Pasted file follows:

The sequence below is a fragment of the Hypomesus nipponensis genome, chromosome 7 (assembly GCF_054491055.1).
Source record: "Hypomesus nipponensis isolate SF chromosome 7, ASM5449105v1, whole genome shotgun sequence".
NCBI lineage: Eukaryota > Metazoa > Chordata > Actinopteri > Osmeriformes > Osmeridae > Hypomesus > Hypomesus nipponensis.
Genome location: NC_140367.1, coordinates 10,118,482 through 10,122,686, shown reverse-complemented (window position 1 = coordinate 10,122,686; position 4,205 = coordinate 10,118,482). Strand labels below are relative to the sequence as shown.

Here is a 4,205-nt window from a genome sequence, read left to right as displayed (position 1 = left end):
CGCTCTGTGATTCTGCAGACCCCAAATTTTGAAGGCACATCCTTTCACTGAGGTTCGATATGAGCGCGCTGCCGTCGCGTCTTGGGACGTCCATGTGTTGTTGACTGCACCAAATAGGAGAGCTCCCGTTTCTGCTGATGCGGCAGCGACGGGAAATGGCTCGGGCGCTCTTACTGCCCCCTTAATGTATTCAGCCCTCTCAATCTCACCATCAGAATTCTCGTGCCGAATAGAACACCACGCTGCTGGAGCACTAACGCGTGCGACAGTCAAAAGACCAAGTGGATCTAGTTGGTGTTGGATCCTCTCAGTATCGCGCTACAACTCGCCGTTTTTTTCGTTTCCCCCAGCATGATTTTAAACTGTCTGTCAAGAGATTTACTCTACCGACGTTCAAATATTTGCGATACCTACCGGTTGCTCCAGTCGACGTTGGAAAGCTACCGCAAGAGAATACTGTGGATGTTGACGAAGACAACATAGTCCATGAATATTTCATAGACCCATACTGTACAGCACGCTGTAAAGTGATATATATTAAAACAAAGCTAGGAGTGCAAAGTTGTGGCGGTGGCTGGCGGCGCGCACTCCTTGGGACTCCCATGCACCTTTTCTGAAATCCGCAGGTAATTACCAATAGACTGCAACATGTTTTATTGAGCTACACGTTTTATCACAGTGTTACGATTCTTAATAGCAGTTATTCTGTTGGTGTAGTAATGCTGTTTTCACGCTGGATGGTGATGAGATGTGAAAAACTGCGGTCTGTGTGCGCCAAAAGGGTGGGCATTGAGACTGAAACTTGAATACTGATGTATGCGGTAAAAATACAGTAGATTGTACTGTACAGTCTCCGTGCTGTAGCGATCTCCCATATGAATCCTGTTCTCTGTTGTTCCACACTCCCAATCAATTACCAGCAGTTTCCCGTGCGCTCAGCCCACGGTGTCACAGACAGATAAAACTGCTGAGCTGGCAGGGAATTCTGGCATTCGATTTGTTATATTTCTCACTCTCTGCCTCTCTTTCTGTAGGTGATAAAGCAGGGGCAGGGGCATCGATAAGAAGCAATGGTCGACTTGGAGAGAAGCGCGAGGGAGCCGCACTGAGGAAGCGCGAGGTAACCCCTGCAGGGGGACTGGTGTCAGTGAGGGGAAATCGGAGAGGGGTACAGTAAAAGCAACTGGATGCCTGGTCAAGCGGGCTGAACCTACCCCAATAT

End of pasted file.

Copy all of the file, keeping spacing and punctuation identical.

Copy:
The sequence below is a fragment of the Hypomesus nipponensis genome, chromosome 7 (assembly GCF_054491055.1).
Source record: "Hypomesus nipponensis isolate SF chromosome 7, ASM5449105v1, whole genome shotgun sequence".
NCBI lineage: Eukaryota > Metazoa > Chordata > Actinopteri > Osmeriformes > Osmeridae > Hypomesus > Hypomesus nipponensis.
Genome location: NC_140367.1, coordinates 10,118,482 through 10,122,686, shown reverse-complemented (window position 1 = coordinate 10,122,686; position 4,205 = coordinate 10,118,482). Strand labels below are relative to the sequence as shown.

Here is a 4,205-nt window from a genome sequence, read left to right as displayed (position 1 = left end):
CGCTCTGTGATTCTGCAGACCCCAAATTTTGAAGGCACATCCTTTCACTGAGGTTCGATATGAGCGCGCTGCCGTCGCGTCTTGGGACGTCCATGTGTTGTTGACTGCACCAAATAGGAGAGCTCCCGTTTCTGCTGATGCGGCAGCGACGGGAAATGGCTCGGGCGCTCTTACTGCCCCCTTAATGTATTCAGCCCTCTCAATCTCACCATCAGAATTCTCGTGCCGAATAGAACACCACGCTGCTGGAGCACTAACGCGTGCGACAGTCAAAAGACCAAGTGGATCTAGTTGGTGTTGGATCCTCTCAGTATCGCGCTACAACTCGCCGTTTTTTTCGTTTCCCCCAGCATGATTTTAAACTGTCTGTCAAGAGATTTACTCTACCGACGTTCAAATATTTGCGATACCTACCGGTTGCTCCAGTCGACGTTGGAAAGCTACCGCAAGAGAATACTGTGGATGTTGACGAAGACAACATAGTCCATGAATATTTCATAGACCCATACTGTACAGCACGCTGTAAAGTGATATATATTAAAACAAAGCTAGGAGTGCAAAGTTGTGGCGGTGGCTGGCGGCGCGCACTCCTTGGGACTCCCATGCACCTTTTCTGAAATCCGCAGGTAATTACCAATAGACTGCAACATGTTTTATTGAGCTACACGTTTTATCACAGTGTTACGATTCTTAATAGCAGTTATTCTGTTGGTGTAGTAATGCTGTTTTCACGCTGGATGGTGATGAGATGTGAAAAACTGCGGTCTGTGTGCGCCAAAAGGGTGGGCATTGAGACTGAAACTTGAATACTGATGTATGCGGTAAAAATACAGTAGATTGTACTGTACAGTCTCCGTGCTGTAGCGATCTCCCATATGAATCCTGTTCTCTGTTGTTCCACACTCCCAATCAATTACCAGCAGTTTCCCGTGCGCTCAGCCCACGGTGTCACAGACAGATAAAACTGCTGAGCTGGCAGGGAATTCTGGCATTCGATTTGTTATATTTCTCACTCTCTGCCTCTCTTTCTGTAGGTGATAAAGCAGGGGCAGGGGCATCGATAAGAAGCAATGGTCGACTTGGAGAGAAGCGCGAGGGAGCCGCACTGAGGAAGCGCGAGGTAACCCCTGCAGGGGGACTGGTGTCAGTGAGGGGAAATCGGAGAGGGGTACAGTAAAAGCAACTGGATGCCTGGTCAAGCGGGCTGAACCTACCCCAATAT